Mister Beacon Episode #143

Understanding Serialization Platforms with Max Winograd

June 28, 2022

Does your product have a soul? We are heading into a future where more and more things are getting digital “souls” or IDs these days. We are talking about an identity that transcends the life and even the second life of a product. It’s a compelling concept, as it unlocks waste reduction, product safety, regulatory compliance, efficiency and new revenue models.

Max Winograd’s team is competing in what is a very strategic market, the provision of cloud systems to manage the soul of every product in the world. Anyone interested in IoT applied to digital identity using RFID, Bluetooth or barcodes needs to know about this.


  • Steve Statler 00:00

    Welcome to the Mr. Beacon podcast, you may be able to hear some seagulls in the background. That's because I'm standing by the, the Gulf of Finland. I caught COVID It was really horrible. But I think I'm gonna live. And I'm glad for many reasons. And not trivial is it? I've been looking forward to this particular conversation with Max Winograd, who runs the atma.io team. It's a startup within a Fortune 500 company at Avery Dennison. And serialization is really a critical thing in terms of what many of us do in IoT, but it's a huge strategic applications area. It's like the ERP system of the future. And there's a lot of interesting companies playing in that space. So we get to talk with Max, who's a co founder, he's going to tell us the history of hours formed what it does dispel a lot of jargon and myths, you'll get an understanding of the boundaries of what serialization platforms do, what they plug into what some of the use cases are, what some of the customers are, that are using it, as well, of course, as bit about Max and his taste in music. So enjoy. The Mr. Beacon in the podcast is sponsored by Wiliot, Intelligence for Everyday Things. Well, thanks for doing the podcast, it's surprising that it's taken us this long to do this. But I'm glad we are.

    Max Winograd 02:00

    Likewise, Steve, great to be here. Thanks for having me.

    Steve Statler 02:04

    I've got COVID. And I'm stuck in a hotel room in Helsinki. And it turns out, this is where the Helsinki Accords were signed. Anyway, I wanted to have this conversation with you because I think I think it's super interesting what you're doing. And I wanted to talk about a handful of things. One was, you're the co founder and the chief executive of Atma. So atma is doing some really cool things. So I wanted to explore that. One of the cool things about Atma is it's a startup, but it's part of a Fortune 500 company. And I wanted to explore a bit about what that means. And obviously, there's some advantages, but there's also some challenges. So I wanted to talk to you about that you're doing you've got a big focus on sustainability circularity, the work you're doing with Adidas and carbon accounting, I wanted to get into that. And then lastly, a for our Easter egg section at the end that I wanted to talk a bit about you. So sound Okay.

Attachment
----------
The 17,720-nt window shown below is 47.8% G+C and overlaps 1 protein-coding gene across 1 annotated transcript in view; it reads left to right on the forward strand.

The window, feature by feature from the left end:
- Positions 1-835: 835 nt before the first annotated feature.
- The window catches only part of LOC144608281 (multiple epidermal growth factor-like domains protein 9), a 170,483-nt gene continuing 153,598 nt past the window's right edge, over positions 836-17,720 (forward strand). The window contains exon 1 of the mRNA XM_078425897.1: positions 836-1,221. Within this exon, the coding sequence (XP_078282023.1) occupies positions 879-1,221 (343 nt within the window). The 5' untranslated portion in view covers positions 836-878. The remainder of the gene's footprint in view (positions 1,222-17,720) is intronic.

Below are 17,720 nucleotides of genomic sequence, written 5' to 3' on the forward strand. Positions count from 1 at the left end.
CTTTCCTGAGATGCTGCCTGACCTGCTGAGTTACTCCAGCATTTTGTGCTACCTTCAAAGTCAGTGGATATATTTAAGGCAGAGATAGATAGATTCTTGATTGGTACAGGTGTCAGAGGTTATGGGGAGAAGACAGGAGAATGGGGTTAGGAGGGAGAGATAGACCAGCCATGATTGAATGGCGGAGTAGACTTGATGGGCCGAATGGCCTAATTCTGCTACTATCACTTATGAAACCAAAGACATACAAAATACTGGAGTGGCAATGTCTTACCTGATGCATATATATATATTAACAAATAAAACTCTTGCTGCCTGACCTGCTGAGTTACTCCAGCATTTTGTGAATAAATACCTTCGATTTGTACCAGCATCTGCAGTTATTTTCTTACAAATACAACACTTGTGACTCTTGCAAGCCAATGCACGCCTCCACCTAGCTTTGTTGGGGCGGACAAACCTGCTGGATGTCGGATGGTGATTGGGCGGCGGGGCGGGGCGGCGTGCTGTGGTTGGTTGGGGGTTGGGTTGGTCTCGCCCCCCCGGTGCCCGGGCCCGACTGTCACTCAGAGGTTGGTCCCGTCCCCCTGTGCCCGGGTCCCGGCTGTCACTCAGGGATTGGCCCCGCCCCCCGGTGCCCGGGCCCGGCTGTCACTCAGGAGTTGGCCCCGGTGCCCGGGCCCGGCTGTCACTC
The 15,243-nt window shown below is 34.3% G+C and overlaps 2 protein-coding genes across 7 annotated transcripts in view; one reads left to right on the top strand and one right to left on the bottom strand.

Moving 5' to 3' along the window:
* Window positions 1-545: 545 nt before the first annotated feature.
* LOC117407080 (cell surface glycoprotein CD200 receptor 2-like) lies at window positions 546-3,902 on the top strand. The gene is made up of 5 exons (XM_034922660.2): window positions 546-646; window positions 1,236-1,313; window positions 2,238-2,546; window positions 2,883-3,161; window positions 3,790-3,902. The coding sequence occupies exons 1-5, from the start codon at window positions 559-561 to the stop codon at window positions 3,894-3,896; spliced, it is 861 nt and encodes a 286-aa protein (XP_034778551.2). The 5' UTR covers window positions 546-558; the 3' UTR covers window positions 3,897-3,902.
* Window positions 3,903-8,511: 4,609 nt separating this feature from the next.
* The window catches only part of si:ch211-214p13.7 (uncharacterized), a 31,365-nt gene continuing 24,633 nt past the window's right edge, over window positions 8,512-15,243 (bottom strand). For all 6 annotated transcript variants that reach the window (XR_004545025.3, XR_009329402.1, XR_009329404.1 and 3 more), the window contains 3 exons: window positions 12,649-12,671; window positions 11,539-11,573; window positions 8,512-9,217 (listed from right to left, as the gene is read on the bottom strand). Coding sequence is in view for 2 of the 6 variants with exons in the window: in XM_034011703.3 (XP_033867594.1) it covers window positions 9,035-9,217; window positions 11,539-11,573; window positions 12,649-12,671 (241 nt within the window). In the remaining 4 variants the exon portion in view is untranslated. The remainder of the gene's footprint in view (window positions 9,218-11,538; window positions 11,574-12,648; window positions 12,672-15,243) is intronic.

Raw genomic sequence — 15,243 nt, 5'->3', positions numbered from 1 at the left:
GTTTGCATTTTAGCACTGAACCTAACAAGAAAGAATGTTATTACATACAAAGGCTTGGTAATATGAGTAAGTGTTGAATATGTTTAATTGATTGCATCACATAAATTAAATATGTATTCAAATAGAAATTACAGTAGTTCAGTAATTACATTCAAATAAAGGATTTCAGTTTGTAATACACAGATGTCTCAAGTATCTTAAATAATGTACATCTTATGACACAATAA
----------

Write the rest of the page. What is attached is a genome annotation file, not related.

Max Winograd 03:14

    Sounds good. Okay, so what is atma.io? Tell us tell us landrace. So, usually, when I'm talking about what it is, I always start with what atma means. The word itself. Yeah, that's great. Because usually, we were wondering if it's an acronym or wouldn't stand for is a Sanskrit word for sol, sol. And we have this belief at Avery Dennison, that in the future, every physical item will have a unique digital identity and digital life. And if you think about what a digital identity is, in relation to a physical product, it is a soul. And that's because it's something that can be given at the point that that product is created, but then exists throughout all the changes a product goes through through its journey through a supply chain while it's being used by a consumer. And while that product then goes through end of life or onto its second life. And there's this one common thread that persists throughout a product's life, and it's second life and so on, so forth. And that is its unique digital identity or its soul. And regardless of whether it's part of a case, whether it's part of something that gets made together with lots of different inputs and ingredients, you can find this one persistent thing. And that's really where the concept of atma began is let's create a sole for each product and then make that information about a product soul available to everyone in the in the entire supply chain, consumers, suppliers, retailers, regulators, so that we can really unlock the potential and power of connected products and really turn products from being these things that are the creators of waste today, to being the enablers for sustainability tomorrow.